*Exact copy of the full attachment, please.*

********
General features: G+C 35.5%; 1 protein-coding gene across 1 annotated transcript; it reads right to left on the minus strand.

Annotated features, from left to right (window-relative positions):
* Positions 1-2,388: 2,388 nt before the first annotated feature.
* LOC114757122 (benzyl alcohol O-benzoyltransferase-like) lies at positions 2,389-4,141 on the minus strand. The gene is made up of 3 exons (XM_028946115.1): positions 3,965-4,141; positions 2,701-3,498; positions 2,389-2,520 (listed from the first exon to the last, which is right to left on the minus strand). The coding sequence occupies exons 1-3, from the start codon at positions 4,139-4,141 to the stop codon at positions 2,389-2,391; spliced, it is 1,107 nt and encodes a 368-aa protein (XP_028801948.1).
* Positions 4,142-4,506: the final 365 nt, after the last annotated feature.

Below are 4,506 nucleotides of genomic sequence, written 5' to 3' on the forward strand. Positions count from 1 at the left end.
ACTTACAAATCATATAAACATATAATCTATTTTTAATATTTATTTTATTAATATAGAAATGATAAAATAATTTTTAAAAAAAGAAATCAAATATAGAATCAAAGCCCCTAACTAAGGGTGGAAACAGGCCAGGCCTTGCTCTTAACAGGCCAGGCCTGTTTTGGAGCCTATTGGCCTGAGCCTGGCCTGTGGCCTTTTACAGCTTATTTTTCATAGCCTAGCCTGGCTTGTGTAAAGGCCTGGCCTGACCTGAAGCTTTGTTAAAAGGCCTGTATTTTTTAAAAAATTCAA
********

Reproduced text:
General features: G+C 35.5%; 1 protein-coding gene across 1 annotated transcript; it reads right to left on the minus strand.

Annotated features, from left to right (window-relative positions):
* Positions 1-2,388: 2,388 nt before the first annotated feature.
* LOC114757122 (benzyl alcohol O-benzoyltransferase-like) lies at positions 2,389-4,141 on the minus strand. The gene is made up of 3 exons (XM_028946115.1): positions 3,965-4,141; positions 2,701-3,498; positions 2,389-2,520 (listed from the first exon to the last, which is right to left on the minus strand). The coding sequence occupies exons 1-3, from the start codon at positions 4,139-4,141 to the stop codon at positions 2,389-2,391; spliced, it is 1,107 nt and encodes a 368-aa protein (XP_028801948.1).
* Positions 4,142-4,506: the final 365 nt, after the last annotated feature.

Below are 4,506 nucleotides of genomic sequence, written 5' to 3' on the forward strand. Positions count from 1 at the left end.
ACTTACAAATCATATAAACATATAATCTATTTTTAATATTTATTTTATTAATATAGAAATGATAAAATAATTTTTAAAAAAAGAAATCAAATATAGAATCAAAGCCCCTAACTAAGGGTGGAAACAGGCCAGGCCTTGCTCTTAACAGGCCAGGCCTGTTTTGGAGCCTATTGGCCTGAGCCTGGCCTGTGGCCTTTTACAGCTTATTTTTCATAGCCTAGCCTGGCTTGTGTAAAGGCCTGGCCTGACCTGAAGCTTTGTTAAAAGGCCTGTATTTTTTAAAAAATTCAA